Globalization and homogenization are now being carried out not by nation states, but by global powers that control global markets. “Free Trade” is the ruling metaphor for globalization in our times. But far from protecting the freedoms of citizens and countries, free trade negotiations and treaties have becomes the primary location for the use of coercion and force. The cold war era has ended; the era of trade war had begun.
Nowadays two other words i.e... Globalization and liberalization are doing rounds at almost all the international conferences. World banks are working overtime to liberalize national economies and (thereby) globalize their citizens. Interpretation of these terms by different people at different forums leaves one totally confused about the real objectives and intentions. The official version is that it will usher in prosperity, equality and justice for all. But is that entirely true?
Human history replete with instances of such socio-economic processes aimed at perpetuation of a certain way of living at all times. That ‘certain way’ is always that of the domineering section of the society is something to be taken note of, It is worth remembering that in all such ventures, the declared objectives have been different from the real intentions of the protagonist. The real intentions will always remain shrouded in sugar coated declarations.
While Sanskrit education was the tool for ‘brahminisation’, English education provided the excuse for ‘Anglicization’. Brahmin leaders who spearheaded the roomer movement knew that they can always maintain the upper hand in a society that is struggling to learn Sanskrit. It is an unfortunate fact of our history that such a highly developed language is still neglected due to the animosity generated by its close identification with a very narrow section of our society. The next process that caught the imagination of many sections of Indian society was ‘Anglicization’. At one stage, all rich Indians wanted to learn English, dress like Englishmen and even live like them. The British set off this process with the declared objective of ‘enlightening’ Indians but the real intentions were to develop an army of clerks for East India Company. And their ultimate objective was to mould generations of Indians subordinated to their language, culture and British monarchy. They could succeed partially in the first two but miserably failed in the third is a simple fact.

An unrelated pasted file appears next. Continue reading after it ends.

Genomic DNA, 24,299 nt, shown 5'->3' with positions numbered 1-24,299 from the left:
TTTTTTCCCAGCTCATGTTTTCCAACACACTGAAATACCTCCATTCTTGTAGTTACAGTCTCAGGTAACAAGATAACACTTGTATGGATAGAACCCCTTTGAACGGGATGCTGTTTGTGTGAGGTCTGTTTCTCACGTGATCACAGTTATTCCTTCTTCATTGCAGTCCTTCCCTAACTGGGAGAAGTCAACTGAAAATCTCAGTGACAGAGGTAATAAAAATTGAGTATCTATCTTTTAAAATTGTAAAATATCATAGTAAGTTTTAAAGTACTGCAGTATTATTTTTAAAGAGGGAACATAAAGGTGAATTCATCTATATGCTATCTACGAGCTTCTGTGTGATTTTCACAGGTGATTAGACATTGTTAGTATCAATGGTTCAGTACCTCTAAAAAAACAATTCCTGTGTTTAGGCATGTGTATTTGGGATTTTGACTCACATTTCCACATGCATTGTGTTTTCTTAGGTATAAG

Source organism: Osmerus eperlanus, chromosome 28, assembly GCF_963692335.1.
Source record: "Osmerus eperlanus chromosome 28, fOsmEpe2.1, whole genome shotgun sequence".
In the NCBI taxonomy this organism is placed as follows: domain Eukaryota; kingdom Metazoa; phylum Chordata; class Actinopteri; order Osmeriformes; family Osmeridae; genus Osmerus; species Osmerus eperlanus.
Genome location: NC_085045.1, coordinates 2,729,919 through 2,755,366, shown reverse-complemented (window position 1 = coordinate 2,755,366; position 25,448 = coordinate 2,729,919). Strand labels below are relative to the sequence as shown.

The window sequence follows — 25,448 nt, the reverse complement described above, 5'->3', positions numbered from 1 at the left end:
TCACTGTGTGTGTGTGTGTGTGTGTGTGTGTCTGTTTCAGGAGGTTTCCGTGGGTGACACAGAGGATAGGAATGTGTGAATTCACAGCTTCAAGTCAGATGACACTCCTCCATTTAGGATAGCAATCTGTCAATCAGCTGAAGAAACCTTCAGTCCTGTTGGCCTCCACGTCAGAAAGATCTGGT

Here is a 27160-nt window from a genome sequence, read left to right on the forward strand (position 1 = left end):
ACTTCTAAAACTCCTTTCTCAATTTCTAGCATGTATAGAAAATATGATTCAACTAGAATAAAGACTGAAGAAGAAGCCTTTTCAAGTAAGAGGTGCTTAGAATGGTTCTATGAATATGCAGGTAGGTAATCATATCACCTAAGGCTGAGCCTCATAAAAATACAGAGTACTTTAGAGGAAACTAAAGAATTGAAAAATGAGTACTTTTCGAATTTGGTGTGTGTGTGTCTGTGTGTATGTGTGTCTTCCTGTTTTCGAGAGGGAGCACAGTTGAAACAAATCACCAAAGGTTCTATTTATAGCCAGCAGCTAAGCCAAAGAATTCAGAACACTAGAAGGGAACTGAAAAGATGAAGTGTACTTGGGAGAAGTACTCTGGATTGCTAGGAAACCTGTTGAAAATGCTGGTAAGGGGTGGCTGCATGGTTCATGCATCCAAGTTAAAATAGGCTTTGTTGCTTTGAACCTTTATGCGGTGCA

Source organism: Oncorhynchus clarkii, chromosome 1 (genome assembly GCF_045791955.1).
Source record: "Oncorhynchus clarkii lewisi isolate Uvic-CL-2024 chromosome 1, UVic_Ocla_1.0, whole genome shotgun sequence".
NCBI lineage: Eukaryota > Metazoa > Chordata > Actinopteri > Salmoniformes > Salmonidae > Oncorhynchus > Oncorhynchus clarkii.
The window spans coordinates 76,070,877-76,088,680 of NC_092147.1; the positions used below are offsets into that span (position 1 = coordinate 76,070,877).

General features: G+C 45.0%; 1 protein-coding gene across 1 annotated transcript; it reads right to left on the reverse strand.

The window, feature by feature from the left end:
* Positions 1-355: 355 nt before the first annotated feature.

Again, computerization (and mechanization) as a state policy was initiated by those who already had the privilege of mastering it. We cannot question the intentions of all because at least some would have had only the good effects of computerization on the society in their mind. But as it happens in all such cases, the process got hijacked by a few smart leaders with ulterior motives. Their intentions were only the resultant acceleration of consumerism and the profits that will accrue to ‘brothers’ in select industries. Nobody in power dared a debate on the merits and demerits of computerization in a vast country with millions and millions of unemployed youth. The social impact of millions of jobs that it cut down in and overpopulated poor country has never been recorded fully. Several of our young men could utilize the opportunities and raise to world fame after years of struggle is another matter.
Some years back an MNC (Multi-National Corporation) released a special variety of cotton seed (in India) with ‘terminator’ genes built into them. This is an incident highly symbolic of the times we live in. most of the MNCs are Western dominated and similar ‘terminator’ genes are hidden in all their means and ends. Liberalization being the deed and globalization being the end, we should all be wary of the real objectives in any ‘isation’ process that affect our lives. In very trivial terms, there are hidden elements of borrow & speed, lease & lend, coat & tie and even fork & knife culture in the process of globalization as desired by the West. Those are the ways they are good at and they want the entire world to follow the same. This is in sharp contrast with the Indian ways of conserve & save, give & take, & dhoti and hand & fingers.
We can consider Indian efforts in globalization as successful when an Indian living in New York or London or Chennai or Tokyo can save a good part of his/her salary, move around in Dhoti & Kurta and walk into any five-star hotel to eat Roti/Curry or Curd Rice with clean bare hands. On the other hand, if we have to necessarily carry a credit card, wear a three piece suit and are compelled to use fork & knife, the terminator genes have really succeeded in their objective. Then we can only aspire to live as second class citizens in any part of the world including our own country.